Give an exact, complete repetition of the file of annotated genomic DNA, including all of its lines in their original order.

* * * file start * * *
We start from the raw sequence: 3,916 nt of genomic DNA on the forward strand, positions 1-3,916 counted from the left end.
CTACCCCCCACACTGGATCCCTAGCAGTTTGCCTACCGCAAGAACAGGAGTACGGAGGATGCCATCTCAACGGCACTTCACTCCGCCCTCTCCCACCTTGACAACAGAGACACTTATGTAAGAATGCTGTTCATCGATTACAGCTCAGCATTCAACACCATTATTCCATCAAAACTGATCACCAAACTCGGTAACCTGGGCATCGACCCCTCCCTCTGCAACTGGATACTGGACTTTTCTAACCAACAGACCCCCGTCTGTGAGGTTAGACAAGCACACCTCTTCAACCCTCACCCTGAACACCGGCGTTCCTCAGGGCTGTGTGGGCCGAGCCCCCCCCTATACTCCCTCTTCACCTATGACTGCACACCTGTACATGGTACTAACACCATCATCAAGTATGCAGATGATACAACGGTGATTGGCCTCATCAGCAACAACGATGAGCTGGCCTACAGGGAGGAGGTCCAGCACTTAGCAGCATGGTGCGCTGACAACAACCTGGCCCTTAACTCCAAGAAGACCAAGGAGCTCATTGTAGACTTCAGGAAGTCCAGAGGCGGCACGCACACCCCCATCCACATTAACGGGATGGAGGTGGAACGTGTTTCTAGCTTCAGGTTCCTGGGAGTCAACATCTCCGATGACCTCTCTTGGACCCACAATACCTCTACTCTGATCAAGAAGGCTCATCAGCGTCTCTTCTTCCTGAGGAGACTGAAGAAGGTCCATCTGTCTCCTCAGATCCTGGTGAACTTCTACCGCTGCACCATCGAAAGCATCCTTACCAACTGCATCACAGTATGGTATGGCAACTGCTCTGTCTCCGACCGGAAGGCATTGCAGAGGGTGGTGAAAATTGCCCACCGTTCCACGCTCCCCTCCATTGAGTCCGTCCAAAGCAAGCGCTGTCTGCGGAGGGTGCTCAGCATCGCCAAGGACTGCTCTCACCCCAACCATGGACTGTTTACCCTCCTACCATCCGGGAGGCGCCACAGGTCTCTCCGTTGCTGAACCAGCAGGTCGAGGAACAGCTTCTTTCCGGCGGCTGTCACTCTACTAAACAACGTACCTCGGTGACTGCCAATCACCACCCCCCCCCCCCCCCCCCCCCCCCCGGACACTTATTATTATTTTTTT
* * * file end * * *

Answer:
We start from the raw sequence: 3,916 nt of genomic DNA on the forward strand, positions 1-3,916 counted from the left end.
CTACCCCCCACACTGGATCCCTAGCAGTTTGCCTACCGCAAGAACAGGAGTACGGAGGATGCCATCTCAACGGCACTTCACTCCGCCCTCTCCCACCTTGACAACAGAGACACTTATGTAAGAATGCTGTTCATCGATTACAGCTCAGCATTCAACACCATTATTCCATCAAAACTGATCACCAAACTCGGTAACCTGGGCATCGACCCCTCCCTCTGCAACTGGATACTGGACTTTTCTAACCAACAGACCCCCGTCTGTGAGGTTAGACAAGCACACCTCTTCAACCCTCACCCTGAACACCGGCGTTCCTCAGGGCTGTGTGGGCCGAGCCCCCCCCTATACTCCCTCTTCACCTATGACTGCACACCTGTACATGGTACTAACACCATCATCAAGTATGCAGATGATACAACGGTGATTGGCCTCATCAGCAACAACGATGAGCTGGCCTACAGGGAGGAGGTCCAGCACTTAGCAGCATGGTGCGCTGACAACAACCTGGCCCTTAACTCCAAGAAGACCAAGGAGCTCATTGTAGACTTCAGGAAGTCCAGAGGCGGCACGCACACCCCCATCCACATTAACGGGATGGAGGTGGAACGTGTTTCTAGCTTCAGGTTCCTGGGAGTCAACATCTCCGATGACCTCTCTTGGACCCACAATACCTCTACTCTGATCAAGAAGGCTCATCAGCGTCTCTTCTTCCTGAGGAGACTGAAGAAGGTCCATCTGTCTCCTCAGATCCTGGTGAACTTCTACCGCTGCACCATCGAAAGCATCCTTACCAACTGCATCACAGTATGGTATGGCAACTGCTCTGTCTCCGACCGGAAGGCATTGCAGAGGGTGGTGAAAATTGCCCACCGTTCCACGCTCCCCTCCATTGAGTCCGTCCAAAGCAAGCGCTGTCTGCGGAGGGTGCTCAGCATCGCCAAGGACTGCTCTCACCCCAACCATGGACTGTTTACCCTCCTACCATCCGGGAGGCGCCACAGGTCTCTCCGTTGCTGAACCAGCAGGTCGAGGAACAGCTTCTTTCCGGCGGCTGTCACTCTACTAAACAACGTACCTCGGTGACTGCCAATCACCACCCCCCCCCCCCCCCCCCCCCCCCCGGACACTTATTATTATTTTTTT